If a subsidized rate is requested, a financial assessment is completed to determine the amount of subsidy that may be available. A Personal Care Home Benefit is available to eligible lower-income seniors living in personal care homes.
To live in a personal care home can often cost only half of nursing home care, and in some states, it is even more affordable than assisted living care. However, the cost can vary depending on the geographical location of the residential care home, as well as, the types of services needed. Personal care homes can cost anywhere between $1,500 a month and $4,500 per month. The cost can also vary depending on room privacy. A personal care home typically runs at $2,200 per month for a shared bedroom and $3,500 per month for a private bedroom. The national median annual cost is $43,539.
The cost of personal care homes with dementia care can be higher and range around $5,000 to $6,000 per month. As memory care requires a larger staff to resident ratio and additional training to ensure the safety of all the residents, the cost is usually higher than other communities. Similar to regular personal care homes, the cost can vary depending on factors such as level of care needed, the size of the room, whether a room is private or semi-private, and/or geographical location of the facility. In 2012, the U.S. national average cost of memory care for a single resident was almost $5,000 a month. This cost does vary widely depending on the care facility. For example, some facilities charged as low as $1,500 per month and while others were as high as $7,000 per month.
In both cases, there may be additional costs involved for things like trips out, hairdressing, any therapies or additional services not covered in the basic fees. You should check on this with the personal care home management and understand it thoroughly.
Does Insurance Pay For Personal Care Homes?
Resources for Paying
Errors in Medication Management
- Crushing or slicing medications that should not be split.
- Inadequate fluids with medications.
- Inadequate food or antacids with medications.
- Failure to properly shake, mix, or “roll” the medication.
- Improper administration of eye drops.
- Improper use of metered dose inhalers (MDIs).
- Allowing elder patient to swallow sublingual tablets.
- Medication dose omission or under dose
- Medication overdose or multiple doses
- Administration of expired medication
- Incorrect medical product, strength of product, or form of product
- Incorrect time, duration, or rate of medication administered
- Incorrect medication administration technique
- Incorrect patient or documentation
- Patient monitoring error following medication administration
- Outdated, or expired, medication order
- Any accidental or unanticipated death of a resident not directly related to the natural course of the resident’s underlying medical condition.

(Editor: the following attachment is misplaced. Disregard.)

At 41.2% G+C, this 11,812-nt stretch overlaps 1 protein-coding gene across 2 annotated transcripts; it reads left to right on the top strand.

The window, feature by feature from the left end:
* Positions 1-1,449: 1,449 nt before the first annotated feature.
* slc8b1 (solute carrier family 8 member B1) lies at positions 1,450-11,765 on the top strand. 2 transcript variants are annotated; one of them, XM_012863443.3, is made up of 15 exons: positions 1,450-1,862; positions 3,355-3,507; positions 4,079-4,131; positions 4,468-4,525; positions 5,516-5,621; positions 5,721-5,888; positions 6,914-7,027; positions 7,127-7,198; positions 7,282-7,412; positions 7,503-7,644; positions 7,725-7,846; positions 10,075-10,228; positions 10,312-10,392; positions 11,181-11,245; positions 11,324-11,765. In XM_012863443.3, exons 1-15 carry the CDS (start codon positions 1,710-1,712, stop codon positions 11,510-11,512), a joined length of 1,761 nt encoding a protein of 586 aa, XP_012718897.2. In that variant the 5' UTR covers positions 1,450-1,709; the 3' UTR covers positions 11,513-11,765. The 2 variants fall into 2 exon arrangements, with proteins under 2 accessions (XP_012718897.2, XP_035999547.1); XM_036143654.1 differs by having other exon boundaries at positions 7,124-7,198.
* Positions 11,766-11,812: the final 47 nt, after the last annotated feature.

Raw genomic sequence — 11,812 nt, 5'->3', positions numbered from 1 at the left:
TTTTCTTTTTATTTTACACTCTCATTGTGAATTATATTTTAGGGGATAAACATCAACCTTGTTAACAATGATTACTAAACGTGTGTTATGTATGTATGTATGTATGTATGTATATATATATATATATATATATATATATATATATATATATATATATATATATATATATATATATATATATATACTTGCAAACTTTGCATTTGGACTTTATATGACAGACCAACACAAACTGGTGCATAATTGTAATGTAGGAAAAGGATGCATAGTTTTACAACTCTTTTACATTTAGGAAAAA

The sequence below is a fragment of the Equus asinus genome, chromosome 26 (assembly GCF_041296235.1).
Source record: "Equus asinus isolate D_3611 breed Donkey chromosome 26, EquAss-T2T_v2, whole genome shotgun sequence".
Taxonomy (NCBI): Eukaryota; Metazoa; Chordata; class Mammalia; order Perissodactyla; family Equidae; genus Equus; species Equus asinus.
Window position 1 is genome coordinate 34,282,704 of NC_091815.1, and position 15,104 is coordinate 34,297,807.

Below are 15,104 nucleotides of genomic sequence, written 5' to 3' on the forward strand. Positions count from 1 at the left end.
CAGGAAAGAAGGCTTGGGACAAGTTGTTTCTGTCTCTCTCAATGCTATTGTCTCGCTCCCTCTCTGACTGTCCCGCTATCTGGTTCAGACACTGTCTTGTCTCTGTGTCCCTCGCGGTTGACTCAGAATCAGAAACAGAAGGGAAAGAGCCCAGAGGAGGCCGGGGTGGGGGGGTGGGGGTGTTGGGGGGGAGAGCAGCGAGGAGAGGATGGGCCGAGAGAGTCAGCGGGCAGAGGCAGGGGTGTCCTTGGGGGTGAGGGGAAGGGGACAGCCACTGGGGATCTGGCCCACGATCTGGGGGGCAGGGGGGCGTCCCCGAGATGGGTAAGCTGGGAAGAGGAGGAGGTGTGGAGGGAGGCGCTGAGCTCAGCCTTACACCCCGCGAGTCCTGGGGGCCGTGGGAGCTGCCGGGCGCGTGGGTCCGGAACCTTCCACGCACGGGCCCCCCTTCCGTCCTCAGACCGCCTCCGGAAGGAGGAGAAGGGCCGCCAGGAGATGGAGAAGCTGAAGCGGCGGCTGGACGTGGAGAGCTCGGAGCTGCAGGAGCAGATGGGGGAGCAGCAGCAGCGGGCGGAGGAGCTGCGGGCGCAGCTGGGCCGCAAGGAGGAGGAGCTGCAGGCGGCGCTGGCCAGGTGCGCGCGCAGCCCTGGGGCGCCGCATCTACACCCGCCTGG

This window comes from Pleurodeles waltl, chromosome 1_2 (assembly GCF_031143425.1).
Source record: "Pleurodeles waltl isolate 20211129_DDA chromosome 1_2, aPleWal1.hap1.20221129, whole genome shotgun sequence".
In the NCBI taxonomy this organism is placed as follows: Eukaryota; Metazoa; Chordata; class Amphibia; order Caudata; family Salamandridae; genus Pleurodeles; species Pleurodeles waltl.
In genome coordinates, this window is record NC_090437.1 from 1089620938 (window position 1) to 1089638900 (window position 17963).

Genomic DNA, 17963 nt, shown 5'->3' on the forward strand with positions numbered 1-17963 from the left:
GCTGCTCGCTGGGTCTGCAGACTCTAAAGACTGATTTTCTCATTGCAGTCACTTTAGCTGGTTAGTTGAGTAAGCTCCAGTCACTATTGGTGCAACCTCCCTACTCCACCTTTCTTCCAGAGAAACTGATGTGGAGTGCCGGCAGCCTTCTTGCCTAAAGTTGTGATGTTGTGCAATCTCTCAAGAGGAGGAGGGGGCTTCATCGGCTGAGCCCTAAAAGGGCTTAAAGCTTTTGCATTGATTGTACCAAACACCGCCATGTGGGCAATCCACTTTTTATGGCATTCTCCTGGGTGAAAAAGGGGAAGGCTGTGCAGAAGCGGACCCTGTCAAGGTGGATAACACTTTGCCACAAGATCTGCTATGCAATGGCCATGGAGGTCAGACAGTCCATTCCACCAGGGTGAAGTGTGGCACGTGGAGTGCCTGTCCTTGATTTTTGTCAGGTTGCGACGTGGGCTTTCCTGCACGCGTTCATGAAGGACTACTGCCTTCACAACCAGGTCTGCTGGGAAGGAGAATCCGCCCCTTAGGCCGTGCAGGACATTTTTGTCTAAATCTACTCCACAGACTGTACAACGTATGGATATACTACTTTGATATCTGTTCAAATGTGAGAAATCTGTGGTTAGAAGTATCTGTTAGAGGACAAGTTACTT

- Any serious injury to a resident that requires medical treatment.
- Any rape, assault, any battery on a resident, or any abuse, neglect, or exploitation of a resident in accordance with the Long Term Care Resident Abuse Reporting Act.
- An external disaster or other emergency situation that affects the continued safe operation of the residence.
- Any circumstances where a member of the governing body, administration, staff associated with or affiliated with the personal care home, or family member of staff becomes associated with an account at a financial institution, will, trust, benefit of substantial value or life insurance policy of a resident or former resident to verify that such gift is knowingly and voluntarily made and not the result of any coercion.
- When an owner, director or employee acquires a criminal record as defined in these rules.
- The name of the personal care home and the name of the administrator or site manager.
- The date of the incident and the date the personal care home became aware of the incident.
- The type of incident suspected, with a brief description of the incident.
- Any subsequent remedial and quality measures determined through peer review to be taken by the personal care home to make such injury or harm arising from the particular incident less likely to recur.
- Where the department determines that a rule violation related to the reported incident has occurred, they will initiate a separate complaint investigation of the incident. The complaint investigation report and the report of any rule violation compiled by the department arising either from the initial report received from the personal care home or an independent source is subject to disclosure in accordance with applicable laws.
Filing Complaint to Personal Care Home Management
- What happened?
- To whom did it happen?
- When did it happen?
- Where did it happen?
- Who did the abuse?
- Who was responsible for the neglect?
- The Personal Care Home registry by contacting registry staff. No one should try to prevent you from reporting concerns to registry staff. The operator must continue to provide agreed upon services as outlined in the residence occupancy agreement and personal services plan after a complaint is made.
- The Patient Care Quality Office for your regional health authority – If you live in a publicly subsidized assisted living residence and feel that your concern about the quality of service delivered by the residence operator has not been addressed, you are encouraged to contact the Patient Care Quality Office for your region if you want to make a formal complaint.
Filing Complaint against Personal Care Home Facility - Ombudsman
Expulsion / Discharging
Resistance from Your Loved One
Items to Bring When Moving
Tips for Personal Care Home Transition
- Make sure you analyze every aspect of the personal care home before sending your loved one there
- Be present for the move
- Help with the decoration of the new bedroom, make suggestions
- Act like it is a good thing for everyone, don’t show regret but support the decision and focus on the pros
- Ask your family for help, everyone who can be present during this time, with a positive attitude, should be encouraged to contribute
- Be there for every moment of the transition, if possible.
The time to find a new care arrangement will become clear when your loved one needs increased assistance in terms of their daily activities, which the staff at the personal care home are unable to provide. Increased medical needs is another reason to look for a new care arrangement. There are several types of residential care arrangements available where your loved ones needs can still be met while keeping the changes to a minimum.